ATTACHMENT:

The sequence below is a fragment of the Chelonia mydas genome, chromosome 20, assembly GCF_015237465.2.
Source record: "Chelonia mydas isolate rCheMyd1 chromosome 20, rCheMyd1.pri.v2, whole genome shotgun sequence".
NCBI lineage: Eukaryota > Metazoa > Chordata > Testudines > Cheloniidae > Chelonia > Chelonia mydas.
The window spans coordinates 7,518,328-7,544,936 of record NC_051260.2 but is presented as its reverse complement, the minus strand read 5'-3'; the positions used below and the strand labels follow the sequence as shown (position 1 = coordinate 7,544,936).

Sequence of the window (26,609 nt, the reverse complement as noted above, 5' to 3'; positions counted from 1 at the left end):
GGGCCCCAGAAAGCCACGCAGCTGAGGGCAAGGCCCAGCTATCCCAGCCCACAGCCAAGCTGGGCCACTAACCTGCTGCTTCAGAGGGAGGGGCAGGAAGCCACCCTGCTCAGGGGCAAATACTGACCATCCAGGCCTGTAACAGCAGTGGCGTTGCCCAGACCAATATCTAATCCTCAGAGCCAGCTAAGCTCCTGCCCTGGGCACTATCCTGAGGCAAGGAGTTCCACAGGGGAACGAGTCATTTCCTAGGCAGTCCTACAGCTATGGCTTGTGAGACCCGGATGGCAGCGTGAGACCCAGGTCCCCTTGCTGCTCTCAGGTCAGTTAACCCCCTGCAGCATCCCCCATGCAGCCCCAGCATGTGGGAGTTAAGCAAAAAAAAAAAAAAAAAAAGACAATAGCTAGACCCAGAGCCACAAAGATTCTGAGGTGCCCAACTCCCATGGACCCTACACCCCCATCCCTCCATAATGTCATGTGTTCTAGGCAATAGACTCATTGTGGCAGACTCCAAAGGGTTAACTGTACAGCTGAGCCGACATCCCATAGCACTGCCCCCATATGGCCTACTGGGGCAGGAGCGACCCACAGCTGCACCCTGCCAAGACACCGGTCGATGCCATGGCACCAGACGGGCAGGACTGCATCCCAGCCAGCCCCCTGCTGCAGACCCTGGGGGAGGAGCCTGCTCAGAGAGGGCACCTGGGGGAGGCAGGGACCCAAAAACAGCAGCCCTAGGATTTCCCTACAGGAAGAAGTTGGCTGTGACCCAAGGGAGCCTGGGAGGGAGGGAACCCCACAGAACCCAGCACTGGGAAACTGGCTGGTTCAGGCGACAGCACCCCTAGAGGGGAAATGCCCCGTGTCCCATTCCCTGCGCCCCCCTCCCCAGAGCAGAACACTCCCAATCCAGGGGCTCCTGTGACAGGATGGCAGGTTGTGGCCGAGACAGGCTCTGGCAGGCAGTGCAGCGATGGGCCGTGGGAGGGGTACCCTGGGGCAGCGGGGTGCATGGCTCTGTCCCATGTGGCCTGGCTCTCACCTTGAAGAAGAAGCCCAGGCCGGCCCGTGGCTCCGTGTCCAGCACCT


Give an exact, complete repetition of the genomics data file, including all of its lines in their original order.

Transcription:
The sequence below is a fragment of the Chelonia mydas genome, chromosome 20, assembly GCF_015237465.2.
Source record: "Chelonia mydas isolate rCheMyd1 chromosome 20, rCheMyd1.pri.v2, whole genome shotgun sequence".
NCBI lineage: Eukaryota > Metazoa > Chordata > Testudines > Cheloniidae > Chelonia > Chelonia mydas.
The window spans coordinates 7,518,328-7,544,936 of record NC_051260.2 but is presented as its reverse complement, the minus strand read 5'-3'; the positions used below and the strand labels follow the sequence as shown (position 1 = coordinate 7,544,936).

Sequence of the window (26,609 nt, the reverse complement as noted above, 5' to 3'; positions counted from 1 at the left end):
GGGCCCCAGAAAGCCACGCAGCTGAGGGCAAGGCCCAGCTATCCCAGCCCACAGCCAAGCTGGGCCACTAACCTGCTGCTTCAGAGGGAGGGGCAGGAAGCCACCCTGCTCAGGGGCAAATACTGACCATCCAGGCCTGTAACAGCAGTGGCGTTGCCCAGACCAATATCTAATCCTCAGAGCCAGCTAAGCTCCTGCCCTGGGCACTATCCTGAGGCAAGGAGTTCCACAGGGGAACGAGTCATTTCCTAGGCAGTCCTACAGCTATGGCTTGTGAGACCCGGATGGCAGCGTGAGACCCAGGTCCCCTTGCTGCTCTCAGGTCAGTTAACCCCCTGCAGCATCCCCCATGCAGCCCCAGCATGTGGGAGTTAAGCAAAAAAAAAAAAAAAAAAAGACAATAGCTAGACCCAGAGCCACAAAGATTCTGAGGTGCCCAACTCCCATGGACCCTACACCCCCATCCCTCCATAATGTCATGTGTTCTAGGCAATAGACTCATTGTGGCAGACTCCAAAGGGTTAACTGTACAGCTGAGCCGACATCCCATAGCACTGCCCCCATATGGCCTACTGGGGCAGGAGCGACCCACAGCTGCACCCTGCCAAGACACCGGTCGATGCCATGGCACCAGACGGGCAGGACTGCATCCCAGCCAGCCCCCTGCTGCAGACCCTGGGGGAGGAGCCTGCTCAGAGAGGGCACCTGGGGGAGGCAGGGACCCAAAAACAGCAGCCCTAGGATTTCCCTACAGGAAGAAGTTGGCTGTGACCCAAGGGAGCCTGGGAGGGAGGGAACCCCACAGAACCCAGCACTGGGAAACTGGCTGGTTCAGGCGACAGCACCCCTAGAGGGGAAATGCCCCGTGTCCCATTCCCTGCGCCCCCCTCCCCAGAGCAGAACACTCCCAATCCAGGGGCTCCTGTGACAGGATGGCAGGTTGTGGCCGAGACAGGCTCTGGCAGGCAGTGCAGCGATGGGCCGTGGGAGGGGTACCCTGGGGCAGCGGGGTGCATGGCTCTGTCCCATGTGGCCTGGCTCTCACCTTGAAGAAGAAGCCCAGGCCGGCCCGTGGCTCCGTGTCCAGCACCT